An ideal American home would have terrain that’s even, rectangular, and flat. The reality, however, is that a lot of houses are built on uneven terrain, such as a slope or hill. Thus, it can be difficult for some homeowners to install fences, such as aluminum panels, on a slope. Despite the challenge, there are methods that homeowners can use to work around the “special” landscape of their yard.
This type of fencing makes use of rails perpendicular to the pickets. Homeowners who opt for stepped fencing will need to attach each section to the post to adjust to the land’s slope. After installation, the fence will mimic the look of stairs, increasing in height as it goes further up the slope.
The design of a stepped fence will leave large gaps that are often triangular in shape. Such gaps may allow tunneling pets to escape. Thus, homeowners should take care to fill these gaps. One way of doing so is to construct raised bed planters at the bottom of the fence. These planters will fill the gap and act as a valuable gardening space.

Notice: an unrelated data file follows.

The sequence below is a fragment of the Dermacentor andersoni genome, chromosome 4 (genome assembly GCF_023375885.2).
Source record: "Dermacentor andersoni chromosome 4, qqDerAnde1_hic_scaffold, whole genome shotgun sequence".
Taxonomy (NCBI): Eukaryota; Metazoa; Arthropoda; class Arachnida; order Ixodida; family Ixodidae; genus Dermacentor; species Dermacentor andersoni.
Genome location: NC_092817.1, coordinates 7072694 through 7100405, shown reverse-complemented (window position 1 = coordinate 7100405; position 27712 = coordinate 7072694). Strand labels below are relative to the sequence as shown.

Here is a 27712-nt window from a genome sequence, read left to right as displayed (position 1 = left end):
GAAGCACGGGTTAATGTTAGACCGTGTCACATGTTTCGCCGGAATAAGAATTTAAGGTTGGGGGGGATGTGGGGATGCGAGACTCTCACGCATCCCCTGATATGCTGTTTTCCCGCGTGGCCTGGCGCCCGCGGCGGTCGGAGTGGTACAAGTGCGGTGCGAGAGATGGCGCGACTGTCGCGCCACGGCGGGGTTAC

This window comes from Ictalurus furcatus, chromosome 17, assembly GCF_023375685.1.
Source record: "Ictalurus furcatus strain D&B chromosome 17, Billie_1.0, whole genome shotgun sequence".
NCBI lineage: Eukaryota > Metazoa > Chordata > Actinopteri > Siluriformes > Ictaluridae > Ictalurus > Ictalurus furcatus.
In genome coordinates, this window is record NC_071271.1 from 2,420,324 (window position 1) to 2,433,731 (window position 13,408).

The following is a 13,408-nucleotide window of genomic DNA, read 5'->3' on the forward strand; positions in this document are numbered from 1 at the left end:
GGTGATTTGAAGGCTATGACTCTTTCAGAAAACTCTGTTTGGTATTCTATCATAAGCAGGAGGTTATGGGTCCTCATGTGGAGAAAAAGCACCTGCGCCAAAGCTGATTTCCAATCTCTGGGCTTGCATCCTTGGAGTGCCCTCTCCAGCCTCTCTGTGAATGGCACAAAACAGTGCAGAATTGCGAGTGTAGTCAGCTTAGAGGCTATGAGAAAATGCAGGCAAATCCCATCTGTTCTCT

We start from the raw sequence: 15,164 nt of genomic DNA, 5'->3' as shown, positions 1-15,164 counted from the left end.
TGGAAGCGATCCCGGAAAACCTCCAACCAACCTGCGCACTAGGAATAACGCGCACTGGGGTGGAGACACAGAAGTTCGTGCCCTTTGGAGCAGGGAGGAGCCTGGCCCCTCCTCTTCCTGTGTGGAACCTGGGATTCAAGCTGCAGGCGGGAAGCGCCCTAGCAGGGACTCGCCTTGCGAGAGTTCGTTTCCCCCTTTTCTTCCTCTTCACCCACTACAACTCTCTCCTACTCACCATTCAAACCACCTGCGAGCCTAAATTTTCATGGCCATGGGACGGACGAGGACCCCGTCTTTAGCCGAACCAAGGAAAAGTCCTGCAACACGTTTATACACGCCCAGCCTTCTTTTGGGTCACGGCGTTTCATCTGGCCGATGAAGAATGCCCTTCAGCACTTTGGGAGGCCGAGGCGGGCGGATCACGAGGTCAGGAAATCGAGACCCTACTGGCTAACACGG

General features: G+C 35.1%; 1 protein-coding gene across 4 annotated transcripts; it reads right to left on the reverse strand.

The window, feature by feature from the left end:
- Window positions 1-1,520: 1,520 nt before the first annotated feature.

A raked fence, also known as a racked fence, requires homeowners to install individual pickets or boards separately. Once installed, raked fences will have rails running parallel to the ground. It would also ensure that the gap between the ground and the pickets remains uniform throughout the entire fence. This prevents pets from getting through the gaps.
While raked fencing gives homeowners a uniform look, it may not be applicable for all sloped lawns, especially ones with a steep angle. Moreover, this fence type takes more time to assemble.
Although slopes may seem like an impossible obstacle to the installation of a new fence, homeowners can get around the problem with raked or stepped fencing. Just make sure to measure the area properly and follow the fence installation instructions.